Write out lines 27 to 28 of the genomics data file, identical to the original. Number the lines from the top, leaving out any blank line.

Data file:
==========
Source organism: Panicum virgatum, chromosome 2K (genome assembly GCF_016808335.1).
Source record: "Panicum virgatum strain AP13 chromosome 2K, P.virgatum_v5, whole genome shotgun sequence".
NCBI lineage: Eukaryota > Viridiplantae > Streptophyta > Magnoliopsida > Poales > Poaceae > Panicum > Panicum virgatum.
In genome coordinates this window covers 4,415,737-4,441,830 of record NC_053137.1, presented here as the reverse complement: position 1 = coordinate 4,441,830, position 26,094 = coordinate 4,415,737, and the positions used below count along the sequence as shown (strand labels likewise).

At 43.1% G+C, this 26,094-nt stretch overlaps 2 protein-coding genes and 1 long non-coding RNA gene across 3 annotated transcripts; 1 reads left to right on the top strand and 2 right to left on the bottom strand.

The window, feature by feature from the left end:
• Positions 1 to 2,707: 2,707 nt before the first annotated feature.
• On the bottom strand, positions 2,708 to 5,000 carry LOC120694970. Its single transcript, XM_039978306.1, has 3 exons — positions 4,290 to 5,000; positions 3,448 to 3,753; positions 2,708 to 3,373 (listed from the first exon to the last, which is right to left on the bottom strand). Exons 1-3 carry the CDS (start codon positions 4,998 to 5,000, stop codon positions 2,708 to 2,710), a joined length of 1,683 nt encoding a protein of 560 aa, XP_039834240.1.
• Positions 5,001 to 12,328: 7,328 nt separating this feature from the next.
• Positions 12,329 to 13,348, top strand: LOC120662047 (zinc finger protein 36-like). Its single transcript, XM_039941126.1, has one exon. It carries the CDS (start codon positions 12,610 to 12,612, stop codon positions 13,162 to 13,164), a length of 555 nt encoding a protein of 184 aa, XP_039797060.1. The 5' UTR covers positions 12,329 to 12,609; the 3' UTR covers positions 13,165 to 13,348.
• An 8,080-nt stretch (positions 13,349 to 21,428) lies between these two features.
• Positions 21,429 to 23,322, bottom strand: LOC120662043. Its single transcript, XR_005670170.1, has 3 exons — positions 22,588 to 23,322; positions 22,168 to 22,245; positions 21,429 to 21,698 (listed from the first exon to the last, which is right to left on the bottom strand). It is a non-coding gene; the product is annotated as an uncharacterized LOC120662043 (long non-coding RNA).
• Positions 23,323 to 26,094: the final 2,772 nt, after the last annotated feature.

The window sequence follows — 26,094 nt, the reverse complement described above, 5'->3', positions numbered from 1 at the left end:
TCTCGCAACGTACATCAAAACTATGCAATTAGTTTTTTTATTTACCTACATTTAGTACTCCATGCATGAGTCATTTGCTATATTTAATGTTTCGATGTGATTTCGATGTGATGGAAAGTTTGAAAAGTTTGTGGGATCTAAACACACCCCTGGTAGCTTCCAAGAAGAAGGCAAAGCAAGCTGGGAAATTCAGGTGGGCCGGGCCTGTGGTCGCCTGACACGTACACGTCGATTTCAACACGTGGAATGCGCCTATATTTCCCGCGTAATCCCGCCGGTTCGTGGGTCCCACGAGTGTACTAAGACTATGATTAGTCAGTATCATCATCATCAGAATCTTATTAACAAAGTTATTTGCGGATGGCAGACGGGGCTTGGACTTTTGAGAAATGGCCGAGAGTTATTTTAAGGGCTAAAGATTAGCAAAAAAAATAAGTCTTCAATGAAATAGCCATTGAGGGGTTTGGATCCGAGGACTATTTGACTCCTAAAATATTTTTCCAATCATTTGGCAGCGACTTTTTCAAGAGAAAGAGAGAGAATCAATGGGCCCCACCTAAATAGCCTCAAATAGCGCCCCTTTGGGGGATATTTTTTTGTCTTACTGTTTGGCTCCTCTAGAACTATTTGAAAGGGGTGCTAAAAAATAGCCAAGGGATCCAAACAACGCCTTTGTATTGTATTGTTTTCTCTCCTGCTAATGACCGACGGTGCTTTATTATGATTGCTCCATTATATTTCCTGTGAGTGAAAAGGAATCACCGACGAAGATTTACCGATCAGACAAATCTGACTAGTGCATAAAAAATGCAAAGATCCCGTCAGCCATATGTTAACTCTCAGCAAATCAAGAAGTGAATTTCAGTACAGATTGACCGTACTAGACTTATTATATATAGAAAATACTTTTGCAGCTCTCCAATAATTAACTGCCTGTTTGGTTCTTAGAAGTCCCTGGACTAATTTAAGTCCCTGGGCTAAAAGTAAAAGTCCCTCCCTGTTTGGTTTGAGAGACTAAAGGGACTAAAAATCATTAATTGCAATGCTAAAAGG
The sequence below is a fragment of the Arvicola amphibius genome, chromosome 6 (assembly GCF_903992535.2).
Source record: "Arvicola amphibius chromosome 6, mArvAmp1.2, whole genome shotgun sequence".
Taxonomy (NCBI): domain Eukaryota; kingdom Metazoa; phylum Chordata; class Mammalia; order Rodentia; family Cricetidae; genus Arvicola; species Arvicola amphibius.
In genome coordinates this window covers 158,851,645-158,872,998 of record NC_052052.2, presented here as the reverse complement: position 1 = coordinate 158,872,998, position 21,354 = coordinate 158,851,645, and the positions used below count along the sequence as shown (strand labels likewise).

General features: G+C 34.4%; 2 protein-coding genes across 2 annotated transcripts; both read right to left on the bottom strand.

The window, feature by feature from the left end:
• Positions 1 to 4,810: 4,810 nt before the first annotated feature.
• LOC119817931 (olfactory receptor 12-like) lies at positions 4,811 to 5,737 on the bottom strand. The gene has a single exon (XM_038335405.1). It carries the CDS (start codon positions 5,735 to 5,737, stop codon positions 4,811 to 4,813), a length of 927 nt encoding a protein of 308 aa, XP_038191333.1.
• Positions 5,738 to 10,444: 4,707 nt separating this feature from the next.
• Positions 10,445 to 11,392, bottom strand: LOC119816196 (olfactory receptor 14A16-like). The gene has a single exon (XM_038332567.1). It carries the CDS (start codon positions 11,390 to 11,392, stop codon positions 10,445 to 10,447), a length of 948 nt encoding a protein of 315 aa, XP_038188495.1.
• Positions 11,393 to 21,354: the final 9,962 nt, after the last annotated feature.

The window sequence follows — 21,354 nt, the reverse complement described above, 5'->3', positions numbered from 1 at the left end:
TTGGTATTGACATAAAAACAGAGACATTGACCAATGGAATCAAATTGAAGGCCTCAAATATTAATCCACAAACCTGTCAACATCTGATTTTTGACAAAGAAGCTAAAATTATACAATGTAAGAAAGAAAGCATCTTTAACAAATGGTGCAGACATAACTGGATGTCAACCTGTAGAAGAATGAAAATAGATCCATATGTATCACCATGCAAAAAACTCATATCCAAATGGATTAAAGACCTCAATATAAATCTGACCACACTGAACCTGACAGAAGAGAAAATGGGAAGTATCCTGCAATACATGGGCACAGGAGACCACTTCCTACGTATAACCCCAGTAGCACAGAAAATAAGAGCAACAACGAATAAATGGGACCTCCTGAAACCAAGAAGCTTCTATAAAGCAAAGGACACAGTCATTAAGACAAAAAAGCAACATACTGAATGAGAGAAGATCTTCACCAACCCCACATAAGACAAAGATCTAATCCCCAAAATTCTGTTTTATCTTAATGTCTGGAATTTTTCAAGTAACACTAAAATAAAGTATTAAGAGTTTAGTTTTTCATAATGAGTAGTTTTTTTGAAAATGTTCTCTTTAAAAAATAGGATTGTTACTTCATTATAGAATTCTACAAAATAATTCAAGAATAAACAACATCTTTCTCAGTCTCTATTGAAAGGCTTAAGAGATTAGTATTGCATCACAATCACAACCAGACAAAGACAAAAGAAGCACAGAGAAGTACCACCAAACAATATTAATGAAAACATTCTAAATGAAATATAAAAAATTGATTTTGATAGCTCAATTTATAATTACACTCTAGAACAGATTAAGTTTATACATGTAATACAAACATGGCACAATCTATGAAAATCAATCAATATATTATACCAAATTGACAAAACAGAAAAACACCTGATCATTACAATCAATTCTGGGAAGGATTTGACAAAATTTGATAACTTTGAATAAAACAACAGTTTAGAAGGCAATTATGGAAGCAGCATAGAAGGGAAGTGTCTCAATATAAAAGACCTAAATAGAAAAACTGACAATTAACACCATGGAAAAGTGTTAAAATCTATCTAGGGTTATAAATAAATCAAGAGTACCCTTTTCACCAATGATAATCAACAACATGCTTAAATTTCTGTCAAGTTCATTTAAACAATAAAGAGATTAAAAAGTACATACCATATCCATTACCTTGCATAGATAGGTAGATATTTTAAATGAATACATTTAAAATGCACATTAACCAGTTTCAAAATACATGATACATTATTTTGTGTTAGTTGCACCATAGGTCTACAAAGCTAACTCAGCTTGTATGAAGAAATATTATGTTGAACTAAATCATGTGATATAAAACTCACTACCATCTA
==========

The window sequence follows — 21,354 nt, the reverse complement described above, 5'->3', positions numbered from 1 at the left end:
TTGGTATTGACATAAAAACAGAGACATTGACCAATGGAATCAAATTGAAGGCCTCAAATATTAATCCACAAACCTGTCAACATCTGATTTTTGACAAAGAAGCTAAAATTATACAATGTAAGAAAGAAAGCATCTTTAACAAATGGTGCAGACATAACTGGATGTCAACCTGTAGAAGAATGAAAATAGATCCATATGTATCACCATGCAAAAAACTCATATCCAAATGGATTAAAGACCTCAATATAAATCTGACCACACTGAACCTGACAGAAGAGAAAATGGGAAGTATCCTGCAATACATGGGCACAGGAGACCACTTCCTACGTATAACCCCAGTAGCACAGAAAATAAGAGCAACAACGAATAAATGGGACCTCCTGAAACCAAGAAGCTTCTATAAAGCAAAGGACACAGTCATTAAGACAAAAAAGCAACATACTGAATGAGAGAAGATCTTCACCAACCCCACATAAGACAAAGATCTAATCCCCAAAATTCTGTTTTATCTTAATGTCTGGAATTTTTCAAGTAACACTAAAATAAAGTATTAAGAGTTTAGTTTTTCATAATGAGTAGTTTTTTTGAAAATGTTCTCTTTAAAAAATAGGATTGTTACTTCATTATAGAATTCTACAAAATAATTCAAGAATAAACAACATCTTTCTCAGTCTCTATTGAAAGGCTTAAGAGATTAGTATTGCATCACAATCACAACCAGACAAAGACAAAAGAAGCACAGAGAAGTACCACCAAACAATATTAATGAAAACATTCTAAATGAAATATAAAAAATTGATTTTGATAGCTCAATTTATAATTACACTCTAGAACAGATTAAGTTTATACATGTAATACAAACATGGCACAATCTATGAAAATCAATCAATATATTATACCAAATTGACAAAACAGAAAAACACCTGATCATTACAATCAATTCTGGGAAGGATTTGACAAAATTTGATAACTTTGAATAAAACAACAGTTTAGAAGGCAATTATGGAAGCAGCATAGAAGGGAAGTGTCTCAATATAAAAGACCTAAATAGAAAAACTGACAATTAACACCATGGAAAAGTGTTAAAATCTATCTAGGGTTATAAATAAATCAAGAGTACCCTTTTCACCAATGATAATCAACAACATGCTTAAATTTCTGTCAAGTTCATTTAAACAATAAAGAGATTAAAAAGTACATACCATATCCATTACCTTGCATAGATAGGTAGATATTTTAAATGAATACATTTAAAATGCACATTAACCAGTTTCAAAATACATGATACATTATTTTGTGTTAGTTGCACCATAGGTCTACAAAGCTAACTCAGCTTGTATGAAGAAATATTATGTTGAACTAAATCATGTGATATAAAACTCACTACCATCTA